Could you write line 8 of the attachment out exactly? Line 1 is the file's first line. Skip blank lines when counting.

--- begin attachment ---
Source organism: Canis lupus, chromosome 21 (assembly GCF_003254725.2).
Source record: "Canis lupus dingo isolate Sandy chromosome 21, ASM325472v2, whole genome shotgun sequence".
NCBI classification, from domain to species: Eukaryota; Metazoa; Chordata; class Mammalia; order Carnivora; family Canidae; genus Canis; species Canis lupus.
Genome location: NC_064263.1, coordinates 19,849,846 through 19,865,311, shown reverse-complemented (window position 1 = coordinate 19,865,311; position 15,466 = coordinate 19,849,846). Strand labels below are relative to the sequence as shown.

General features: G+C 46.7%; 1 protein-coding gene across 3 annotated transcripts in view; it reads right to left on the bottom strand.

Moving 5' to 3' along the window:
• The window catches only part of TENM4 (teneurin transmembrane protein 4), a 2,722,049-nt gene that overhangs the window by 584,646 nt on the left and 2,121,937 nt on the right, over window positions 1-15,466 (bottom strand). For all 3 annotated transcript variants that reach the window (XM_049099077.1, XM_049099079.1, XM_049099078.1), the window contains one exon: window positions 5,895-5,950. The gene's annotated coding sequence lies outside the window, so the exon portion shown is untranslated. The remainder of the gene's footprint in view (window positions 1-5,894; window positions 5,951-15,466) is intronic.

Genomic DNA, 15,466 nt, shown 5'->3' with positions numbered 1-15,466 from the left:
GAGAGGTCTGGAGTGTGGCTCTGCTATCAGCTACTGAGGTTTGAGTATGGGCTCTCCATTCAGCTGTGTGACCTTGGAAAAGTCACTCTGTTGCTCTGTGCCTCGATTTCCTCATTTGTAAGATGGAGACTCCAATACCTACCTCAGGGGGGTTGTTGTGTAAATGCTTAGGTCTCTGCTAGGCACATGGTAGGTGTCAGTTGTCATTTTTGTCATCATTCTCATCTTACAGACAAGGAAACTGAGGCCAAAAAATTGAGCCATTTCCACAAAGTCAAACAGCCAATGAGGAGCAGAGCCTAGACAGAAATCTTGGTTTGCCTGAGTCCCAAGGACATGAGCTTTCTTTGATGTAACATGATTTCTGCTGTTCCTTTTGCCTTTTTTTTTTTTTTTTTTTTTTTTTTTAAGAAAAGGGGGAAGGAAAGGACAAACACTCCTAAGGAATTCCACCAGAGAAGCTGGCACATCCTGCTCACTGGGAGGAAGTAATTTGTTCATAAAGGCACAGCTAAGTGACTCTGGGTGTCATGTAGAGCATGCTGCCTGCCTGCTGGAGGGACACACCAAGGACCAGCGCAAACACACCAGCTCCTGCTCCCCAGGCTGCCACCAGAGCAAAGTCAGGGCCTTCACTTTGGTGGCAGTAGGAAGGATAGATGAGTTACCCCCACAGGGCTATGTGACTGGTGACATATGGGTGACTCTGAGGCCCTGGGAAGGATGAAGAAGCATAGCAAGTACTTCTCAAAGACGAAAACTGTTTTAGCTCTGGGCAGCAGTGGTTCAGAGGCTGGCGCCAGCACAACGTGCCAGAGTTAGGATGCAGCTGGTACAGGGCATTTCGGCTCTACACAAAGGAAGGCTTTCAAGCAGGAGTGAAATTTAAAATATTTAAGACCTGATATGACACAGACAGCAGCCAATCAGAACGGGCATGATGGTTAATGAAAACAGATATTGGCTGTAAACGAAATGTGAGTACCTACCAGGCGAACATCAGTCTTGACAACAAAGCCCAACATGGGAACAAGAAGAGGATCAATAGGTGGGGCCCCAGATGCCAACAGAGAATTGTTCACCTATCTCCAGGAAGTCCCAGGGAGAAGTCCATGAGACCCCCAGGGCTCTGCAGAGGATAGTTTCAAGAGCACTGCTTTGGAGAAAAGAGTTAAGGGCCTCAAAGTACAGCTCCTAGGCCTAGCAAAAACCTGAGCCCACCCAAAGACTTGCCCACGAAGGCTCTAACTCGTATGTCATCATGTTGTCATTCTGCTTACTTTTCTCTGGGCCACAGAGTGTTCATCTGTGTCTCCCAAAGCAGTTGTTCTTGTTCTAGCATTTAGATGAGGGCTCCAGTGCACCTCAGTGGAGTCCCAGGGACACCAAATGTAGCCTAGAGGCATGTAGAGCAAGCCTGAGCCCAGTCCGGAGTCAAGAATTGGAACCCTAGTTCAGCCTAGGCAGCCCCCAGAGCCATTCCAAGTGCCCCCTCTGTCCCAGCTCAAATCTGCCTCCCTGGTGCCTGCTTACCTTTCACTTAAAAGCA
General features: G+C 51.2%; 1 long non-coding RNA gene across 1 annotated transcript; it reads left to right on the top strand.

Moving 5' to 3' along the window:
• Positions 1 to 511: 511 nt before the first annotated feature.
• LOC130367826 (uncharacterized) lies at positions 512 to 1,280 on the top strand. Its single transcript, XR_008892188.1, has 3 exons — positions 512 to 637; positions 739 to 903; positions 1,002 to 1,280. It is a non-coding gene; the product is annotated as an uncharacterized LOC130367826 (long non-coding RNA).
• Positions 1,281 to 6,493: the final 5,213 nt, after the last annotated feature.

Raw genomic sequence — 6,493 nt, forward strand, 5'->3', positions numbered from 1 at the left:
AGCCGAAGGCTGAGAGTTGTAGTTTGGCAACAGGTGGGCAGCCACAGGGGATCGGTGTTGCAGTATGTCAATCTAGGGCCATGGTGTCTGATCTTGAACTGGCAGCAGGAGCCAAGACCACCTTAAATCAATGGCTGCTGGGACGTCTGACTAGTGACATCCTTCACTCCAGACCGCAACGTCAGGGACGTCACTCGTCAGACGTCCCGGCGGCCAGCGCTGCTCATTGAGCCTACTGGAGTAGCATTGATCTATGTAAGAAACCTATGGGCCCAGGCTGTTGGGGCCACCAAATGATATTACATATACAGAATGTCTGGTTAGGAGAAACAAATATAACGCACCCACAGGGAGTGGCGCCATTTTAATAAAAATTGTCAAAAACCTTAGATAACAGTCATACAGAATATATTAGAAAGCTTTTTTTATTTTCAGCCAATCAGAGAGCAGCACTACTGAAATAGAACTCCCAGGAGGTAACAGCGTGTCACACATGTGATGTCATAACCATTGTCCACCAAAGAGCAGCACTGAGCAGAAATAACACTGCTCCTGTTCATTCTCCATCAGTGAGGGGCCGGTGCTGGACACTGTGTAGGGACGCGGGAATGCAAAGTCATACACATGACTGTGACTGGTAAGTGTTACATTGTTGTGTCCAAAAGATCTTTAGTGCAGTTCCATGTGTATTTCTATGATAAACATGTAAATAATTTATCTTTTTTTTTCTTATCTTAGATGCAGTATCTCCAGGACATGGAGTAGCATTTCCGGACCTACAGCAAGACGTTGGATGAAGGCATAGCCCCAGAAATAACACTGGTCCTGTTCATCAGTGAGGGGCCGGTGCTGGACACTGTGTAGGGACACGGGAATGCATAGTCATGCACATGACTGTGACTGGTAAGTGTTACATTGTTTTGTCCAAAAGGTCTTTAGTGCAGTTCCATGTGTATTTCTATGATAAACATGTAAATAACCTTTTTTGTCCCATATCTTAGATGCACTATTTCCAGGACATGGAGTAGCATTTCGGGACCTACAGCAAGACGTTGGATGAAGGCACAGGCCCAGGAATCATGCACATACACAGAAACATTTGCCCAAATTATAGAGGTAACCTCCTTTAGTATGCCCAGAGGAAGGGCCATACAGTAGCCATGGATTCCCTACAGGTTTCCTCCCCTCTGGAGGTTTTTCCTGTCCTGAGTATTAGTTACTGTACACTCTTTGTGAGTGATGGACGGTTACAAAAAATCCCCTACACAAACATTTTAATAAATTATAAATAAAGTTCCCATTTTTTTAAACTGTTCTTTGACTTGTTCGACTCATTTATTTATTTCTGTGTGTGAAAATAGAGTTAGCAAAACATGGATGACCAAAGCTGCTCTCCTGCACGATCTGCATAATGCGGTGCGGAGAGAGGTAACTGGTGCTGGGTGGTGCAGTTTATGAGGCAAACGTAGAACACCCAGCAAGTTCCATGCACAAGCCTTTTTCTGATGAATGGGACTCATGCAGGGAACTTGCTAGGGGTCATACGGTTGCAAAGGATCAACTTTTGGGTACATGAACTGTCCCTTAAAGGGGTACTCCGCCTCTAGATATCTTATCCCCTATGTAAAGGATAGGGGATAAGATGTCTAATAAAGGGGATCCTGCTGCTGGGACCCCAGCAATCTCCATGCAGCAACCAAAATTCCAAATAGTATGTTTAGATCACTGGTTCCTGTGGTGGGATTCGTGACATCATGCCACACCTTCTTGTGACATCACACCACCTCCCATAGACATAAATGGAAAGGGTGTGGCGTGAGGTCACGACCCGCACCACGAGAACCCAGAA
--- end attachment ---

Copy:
Genomic DNA, 15,466 nt, shown 5'->3' with positions numbered 1-15,466 from the left: